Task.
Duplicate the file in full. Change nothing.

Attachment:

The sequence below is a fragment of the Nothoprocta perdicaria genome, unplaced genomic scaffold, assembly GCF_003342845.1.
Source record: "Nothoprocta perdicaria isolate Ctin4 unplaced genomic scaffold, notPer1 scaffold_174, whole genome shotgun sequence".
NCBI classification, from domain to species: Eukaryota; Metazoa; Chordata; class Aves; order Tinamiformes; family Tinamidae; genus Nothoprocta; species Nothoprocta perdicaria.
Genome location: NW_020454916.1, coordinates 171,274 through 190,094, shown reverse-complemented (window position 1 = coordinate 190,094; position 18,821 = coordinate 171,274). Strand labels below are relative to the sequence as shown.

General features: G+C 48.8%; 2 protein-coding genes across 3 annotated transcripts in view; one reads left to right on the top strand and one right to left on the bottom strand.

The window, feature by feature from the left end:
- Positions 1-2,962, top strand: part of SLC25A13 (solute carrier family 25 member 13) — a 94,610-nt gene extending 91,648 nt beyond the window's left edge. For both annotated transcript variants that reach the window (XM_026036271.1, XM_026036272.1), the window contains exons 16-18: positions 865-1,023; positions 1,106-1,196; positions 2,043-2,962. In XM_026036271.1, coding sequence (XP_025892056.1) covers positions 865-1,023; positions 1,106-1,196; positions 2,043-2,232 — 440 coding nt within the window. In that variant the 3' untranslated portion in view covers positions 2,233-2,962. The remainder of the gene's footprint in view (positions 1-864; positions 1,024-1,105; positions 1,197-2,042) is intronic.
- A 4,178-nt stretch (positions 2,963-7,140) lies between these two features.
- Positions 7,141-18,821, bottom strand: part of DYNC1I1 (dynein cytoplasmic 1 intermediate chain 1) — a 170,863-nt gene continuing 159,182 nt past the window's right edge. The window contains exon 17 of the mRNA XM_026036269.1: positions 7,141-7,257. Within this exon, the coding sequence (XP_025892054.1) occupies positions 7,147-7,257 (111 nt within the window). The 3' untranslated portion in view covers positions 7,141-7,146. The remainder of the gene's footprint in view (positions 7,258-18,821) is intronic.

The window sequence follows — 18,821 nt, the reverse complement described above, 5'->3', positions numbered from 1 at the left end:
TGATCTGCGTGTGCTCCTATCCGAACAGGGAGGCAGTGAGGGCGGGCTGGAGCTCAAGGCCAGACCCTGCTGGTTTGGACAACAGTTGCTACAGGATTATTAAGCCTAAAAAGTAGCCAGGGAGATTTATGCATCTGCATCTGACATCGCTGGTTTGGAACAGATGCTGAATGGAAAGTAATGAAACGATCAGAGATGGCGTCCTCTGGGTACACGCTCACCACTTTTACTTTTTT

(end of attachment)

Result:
The sequence below is a fragment of the Nothoprocta perdicaria genome, unplaced genomic scaffold, assembly GCF_003342845.1.
Source record: "Nothoprocta perdicaria isolate Ctin4 unplaced genomic scaffold, notPer1 scaffold_174, whole genome shotgun sequence".
NCBI classification, from domain to species: Eukaryota; Metazoa; Chordata; class Aves; order Tinamiformes; family Tinamidae; genus Nothoprocta; species Nothoprocta perdicaria.
Genome location: NW_020454916.1, coordinates 171,274 through 190,094, shown reverse-complemented (window position 1 = coordinate 190,094; position 18,821 = coordinate 171,274). Strand labels below are relative to the sequence as shown.

General features: G+C 48.8%; 2 protein-coding genes across 3 annotated transcripts in view; one reads left to right on the top strand and one right to left on the bottom strand.

The window, feature by feature from the left end:
- Positions 1-2,962, top strand: part of SLC25A13 (solute carrier family 25 member 13) — a 94,610-nt gene extending 91,648 nt beyond the window's left edge. For both annotated transcript variants that reach the window (XM_026036271.1, XM_026036272.1), the window contains exons 16-18: positions 865-1,023; positions 1,106-1,196; positions 2,043-2,962. In XM_026036271.1, coding sequence (XP_025892056.1) covers positions 865-1,023; positions 1,106-1,196; positions 2,043-2,232 — 440 coding nt within the window. In that variant the 3' untranslated portion in view covers positions 2,233-2,962. The remainder of the gene's footprint in view (positions 1-864; positions 1,024-1,105; positions 1,197-2,042) is intronic.
- A 4,178-nt stretch (positions 2,963-7,140) lies between these two features.
- Positions 7,141-18,821, bottom strand: part of DYNC1I1 (dynein cytoplasmic 1 intermediate chain 1) — a 170,863-nt gene continuing 159,182 nt past the window's right edge. The window contains exon 17 of the mRNA XM_026036269.1: positions 7,141-7,257. Within this exon, the coding sequence (XP_025892054.1) occupies positions 7,147-7,257 (111 nt within the window). The 3' untranslated portion in view covers positions 7,141-7,146. The remainder of the gene's footprint in view (positions 7,258-18,821) is intronic.

The window sequence follows — 18,821 nt, the reverse complement described above, 5'->3', positions numbered from 1 at the left end:
TGATCTGCGTGTGCTCCTATCCGAACAGGGAGGCAGTGAGGGCGGGCTGGAGCTCAAGGCCAGACCCTGCTGGTTTGGACAACAGTTGCTACAGGATTATTAAGCCTAAAAAGTAGCCAGGGAGATTTATGCATCTGCATCTGACATCGCTGGTTTGGAACAGATGCTGAATGGAAAGTAATGAAACGATCAGAGATGGCGTCCTCTGGGTACACGCTCACCACTTTTACTTTTTT